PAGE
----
Phase Transformation in Welding

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Solidification and phase transformations in weldingSubjects of Interest Part I: Solidification and phase transformations in carbon steel and stainless steel welds Solidification in stainless steel welds Solidification in low carbon, low alloy steel welds Transformation hardening in HAZ of carbon steel welds

Part II: Overaging in age-hardenable aluminium welds Part III: Phase transformation hardening in titanium alloys

Suranaree University of Technology

Tapany Udomphol

Sep-Dec 2007

ObjectivesThis chapter aims to:

Students are required to understand solidification and phase transformations in the weld, which affect the weld microstructure in carbon steels, stainless steels, aluminium alloys and titanium alloys.

Suranaree University of Technology

Tapany Udomphol

Sep-Dec 2007

Introduction

Suranaree University of Technology

Tapany Udomphol

Sep-Dec 2007

Part I: Solidification in carbon steel and stainless steel welds Carbon and alloy steels are more frequently welded than any other materials due to their widespread applications and good weldability. Carbon and alloy steels with higher strength levels are more difficult to weld due to the risk of hydrogen cracking. Austenite to ferrite transformation in low carbon, low alloy steel welds. Ferrite to austenite transformation in austenitic stainless steel welds. Martensite transformation is not normally observed in the HAZ of a low-carbon steel.

Suranaree University of Technology

Fe-C phase binary phase diagram.

Sep-Dec 2007

Solidification in stainless steel welds Ni rich stainless steel first solidifies as primary dendrite of austenite with interdendritic ferrite. Cr rich stainless steel first solidifies as primary ferrite. Upon cooling into + region, the outer portion (having less Cr) transforms into austenite, leaving the core of dendrite as skeleton (vermicular). This can also transform into lathly ferrite during cooling.Solidification and post solidification transformation in Fe-Cr-Ni welds (a) interdendritic ferrite, (b) vermicular ferrite (c ) lathy ferrite (d) section of Fe-Cr-Ni phase diagramSuranaree University of TechnologyTapany Udomphol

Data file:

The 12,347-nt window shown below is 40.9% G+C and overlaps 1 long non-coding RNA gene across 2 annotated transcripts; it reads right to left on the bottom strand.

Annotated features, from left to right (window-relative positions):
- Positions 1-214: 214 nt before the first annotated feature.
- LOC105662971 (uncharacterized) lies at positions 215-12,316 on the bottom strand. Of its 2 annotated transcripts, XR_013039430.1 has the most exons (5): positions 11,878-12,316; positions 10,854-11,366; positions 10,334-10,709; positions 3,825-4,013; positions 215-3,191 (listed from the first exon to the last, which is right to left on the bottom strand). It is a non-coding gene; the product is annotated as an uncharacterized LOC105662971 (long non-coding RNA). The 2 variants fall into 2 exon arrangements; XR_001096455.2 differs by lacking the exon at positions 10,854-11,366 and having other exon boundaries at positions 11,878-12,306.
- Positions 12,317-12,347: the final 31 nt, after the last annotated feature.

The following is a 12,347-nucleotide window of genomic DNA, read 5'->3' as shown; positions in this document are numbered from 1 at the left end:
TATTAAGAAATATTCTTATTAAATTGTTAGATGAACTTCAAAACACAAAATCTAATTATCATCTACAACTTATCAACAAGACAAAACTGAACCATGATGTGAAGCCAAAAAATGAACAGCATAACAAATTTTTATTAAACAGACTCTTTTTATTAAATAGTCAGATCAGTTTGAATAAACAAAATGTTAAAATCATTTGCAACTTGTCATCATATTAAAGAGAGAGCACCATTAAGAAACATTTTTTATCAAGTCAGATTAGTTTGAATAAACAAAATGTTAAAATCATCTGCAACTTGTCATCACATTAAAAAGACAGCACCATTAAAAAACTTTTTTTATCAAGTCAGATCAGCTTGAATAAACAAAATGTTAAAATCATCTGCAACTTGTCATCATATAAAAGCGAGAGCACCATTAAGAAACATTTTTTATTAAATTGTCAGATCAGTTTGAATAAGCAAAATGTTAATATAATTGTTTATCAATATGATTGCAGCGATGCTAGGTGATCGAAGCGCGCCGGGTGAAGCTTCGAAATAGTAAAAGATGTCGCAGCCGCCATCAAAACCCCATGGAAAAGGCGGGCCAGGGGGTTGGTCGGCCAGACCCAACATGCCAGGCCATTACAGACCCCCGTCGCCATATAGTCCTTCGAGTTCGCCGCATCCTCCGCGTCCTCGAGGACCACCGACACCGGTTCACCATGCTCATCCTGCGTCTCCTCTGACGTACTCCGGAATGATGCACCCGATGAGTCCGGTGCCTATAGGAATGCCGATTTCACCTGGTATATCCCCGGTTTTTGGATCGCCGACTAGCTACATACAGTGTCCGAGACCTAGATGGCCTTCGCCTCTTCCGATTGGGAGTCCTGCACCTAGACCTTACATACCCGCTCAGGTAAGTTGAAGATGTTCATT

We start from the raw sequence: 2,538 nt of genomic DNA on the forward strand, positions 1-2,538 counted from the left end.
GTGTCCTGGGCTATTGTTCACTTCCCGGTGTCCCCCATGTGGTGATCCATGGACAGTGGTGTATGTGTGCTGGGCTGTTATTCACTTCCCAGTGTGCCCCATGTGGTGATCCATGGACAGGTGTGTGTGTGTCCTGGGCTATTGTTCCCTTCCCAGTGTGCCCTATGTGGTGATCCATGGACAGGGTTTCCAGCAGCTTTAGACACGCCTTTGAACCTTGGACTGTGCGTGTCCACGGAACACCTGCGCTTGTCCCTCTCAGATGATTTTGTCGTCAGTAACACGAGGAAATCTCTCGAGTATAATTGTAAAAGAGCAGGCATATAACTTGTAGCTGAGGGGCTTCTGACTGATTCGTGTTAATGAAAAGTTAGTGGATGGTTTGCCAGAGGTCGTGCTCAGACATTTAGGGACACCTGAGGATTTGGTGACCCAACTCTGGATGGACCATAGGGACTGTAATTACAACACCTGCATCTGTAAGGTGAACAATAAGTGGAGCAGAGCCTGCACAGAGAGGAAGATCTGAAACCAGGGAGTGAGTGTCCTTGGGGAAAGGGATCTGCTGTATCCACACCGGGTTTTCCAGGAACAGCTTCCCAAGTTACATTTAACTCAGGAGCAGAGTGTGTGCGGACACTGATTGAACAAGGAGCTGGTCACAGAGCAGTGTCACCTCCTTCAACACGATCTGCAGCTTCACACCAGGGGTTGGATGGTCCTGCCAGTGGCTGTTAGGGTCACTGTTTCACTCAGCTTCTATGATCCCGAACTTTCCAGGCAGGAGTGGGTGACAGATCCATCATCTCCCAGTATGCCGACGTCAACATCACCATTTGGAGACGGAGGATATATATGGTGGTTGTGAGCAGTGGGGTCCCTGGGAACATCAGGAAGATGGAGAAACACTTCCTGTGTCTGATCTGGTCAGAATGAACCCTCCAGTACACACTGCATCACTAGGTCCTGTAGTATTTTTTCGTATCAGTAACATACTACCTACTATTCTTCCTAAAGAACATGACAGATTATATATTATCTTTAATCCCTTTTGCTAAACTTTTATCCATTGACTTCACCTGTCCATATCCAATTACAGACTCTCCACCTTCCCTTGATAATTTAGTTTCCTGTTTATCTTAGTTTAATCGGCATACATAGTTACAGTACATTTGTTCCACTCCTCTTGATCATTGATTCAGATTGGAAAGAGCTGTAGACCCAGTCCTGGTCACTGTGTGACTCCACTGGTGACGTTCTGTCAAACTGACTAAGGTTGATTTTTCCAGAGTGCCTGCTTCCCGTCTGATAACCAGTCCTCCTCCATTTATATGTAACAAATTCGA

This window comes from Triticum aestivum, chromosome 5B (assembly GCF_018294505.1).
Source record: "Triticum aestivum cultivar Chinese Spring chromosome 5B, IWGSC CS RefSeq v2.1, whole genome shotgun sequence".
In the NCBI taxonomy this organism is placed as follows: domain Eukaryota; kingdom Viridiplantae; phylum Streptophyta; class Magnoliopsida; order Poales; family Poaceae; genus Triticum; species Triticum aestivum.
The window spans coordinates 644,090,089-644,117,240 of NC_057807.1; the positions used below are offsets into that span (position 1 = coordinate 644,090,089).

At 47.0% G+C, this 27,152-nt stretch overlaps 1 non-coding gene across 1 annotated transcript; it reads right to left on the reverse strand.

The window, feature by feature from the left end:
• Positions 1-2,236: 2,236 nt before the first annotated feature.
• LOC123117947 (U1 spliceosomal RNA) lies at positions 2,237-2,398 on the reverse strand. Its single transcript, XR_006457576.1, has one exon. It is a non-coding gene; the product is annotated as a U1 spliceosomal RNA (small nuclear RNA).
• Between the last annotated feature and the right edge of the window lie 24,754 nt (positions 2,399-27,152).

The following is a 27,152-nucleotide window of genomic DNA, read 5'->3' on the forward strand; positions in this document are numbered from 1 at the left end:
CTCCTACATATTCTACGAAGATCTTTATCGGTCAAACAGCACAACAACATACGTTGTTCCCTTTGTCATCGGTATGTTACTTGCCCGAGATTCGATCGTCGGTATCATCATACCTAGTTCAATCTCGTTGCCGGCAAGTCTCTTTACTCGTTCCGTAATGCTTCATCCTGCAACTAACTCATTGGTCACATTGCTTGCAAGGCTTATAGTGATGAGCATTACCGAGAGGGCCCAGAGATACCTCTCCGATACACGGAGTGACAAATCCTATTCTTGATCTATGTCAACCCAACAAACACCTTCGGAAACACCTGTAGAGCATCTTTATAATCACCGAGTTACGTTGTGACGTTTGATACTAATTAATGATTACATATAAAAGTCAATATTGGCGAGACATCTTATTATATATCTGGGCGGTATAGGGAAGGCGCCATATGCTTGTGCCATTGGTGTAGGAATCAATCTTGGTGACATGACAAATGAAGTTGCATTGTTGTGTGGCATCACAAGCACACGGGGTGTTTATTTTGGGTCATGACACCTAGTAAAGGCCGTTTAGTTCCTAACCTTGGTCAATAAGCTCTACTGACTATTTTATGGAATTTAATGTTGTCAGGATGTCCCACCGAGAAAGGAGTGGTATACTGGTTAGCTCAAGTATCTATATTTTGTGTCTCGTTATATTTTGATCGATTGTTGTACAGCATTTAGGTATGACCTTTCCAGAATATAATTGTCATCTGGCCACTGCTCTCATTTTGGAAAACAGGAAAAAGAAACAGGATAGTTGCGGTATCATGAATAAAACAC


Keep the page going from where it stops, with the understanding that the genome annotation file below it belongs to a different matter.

Sep-Dec 2007

Solidification in stainless steel welds Weld microstructure of high Ni 310 stainless steel (25%Cr20%Ni-55%Fe) consists of primary austenite dendrites and interdendritic ferrite between the primary and secondary dendrite arms. Weld microstructure of high Cr 309 stainless steel (23%Cr14%Ni-63%Fe) consists of primary vermicular or lathy ferrite in an austenite matrix. The columnar dendrites in both microstructures grow in the direction perpendicular to the tear drop shaped weld pool boundary.Suranaree University of Technology

Austenite dendrites and interdendritic ferrite

Primary vermicular or lathy ferrite in austenite matrix

Solidification structure in (a) 310 stainless steel and (b) 309 stainless steel.Tapany Udomphol

Sep-Dec 2007

Solidification in stainless steel welds A quenched structure of ferritic (309) stainless steel at the weld pool boundary during welding shows primary ferrite dendrites before transforming into vermicular ferrite due to transformation.Primary ferrite dendrites

Quenched solidification structure near the pool of an autogenous GTA weld of 309 stainless steelsSuranaree University of TechnologyTapany Udomphol

Sep-Dec 2007

Mechanisms of ferrite formation The Cr: Ni ratio controls the amount of vermicular and lathy ferrite microstructure. Cr : Ni ratio Vermicular & Lathy ferrite Austenite first grows epitaxially from the unmelted austenite grains at the fusion boundary, and ferrite soon nucleates at the solidification front in the preferred direction.

Lathy ferrite in an autogenous GTAW of Fe-18.8Cr-11.2Ni. Mechanism for the formation of vermicular and lathy ferrite.Suranaree University of TechnologyTapany Udomphol

Sep-Dec 2007

Prediction of ferrite contentsSchaeffler proposed ferrite content prediction from Cr and Ni equivalents (ferrite formers and austenite formers respectively).

Schaeffler diagram for predicting weld ferrite content and solidification mode.Suranaree University of TechnologyTapany Udomphol

Sep-Dec 2007

Effect of cooling rate on solidification modeHigh energy beam such as EBW, LBW

Low Cr : Ni ratio

Ferrite content decreases

Cooling rate High Cr : Ni ratio Ferrite content increases

Solid redistribution during solidification is reduced at high cooling rate for low Cr: Ni ratio. On the other hand, high Cr : Ni ratio alloys solidify as ferrite as the primary phase, and their ferrite content increase with increasing cooling rate because the transformation has less time to occur at high cooling rate. Note: it was found that if N2 is introduced into the weld metal (by adding to Ar shielding gas), the ferrite content in the weld can be significantly reduced. (Nitrogen is a strong austenite former)Suranaree University of TechnologyTapany Udomphol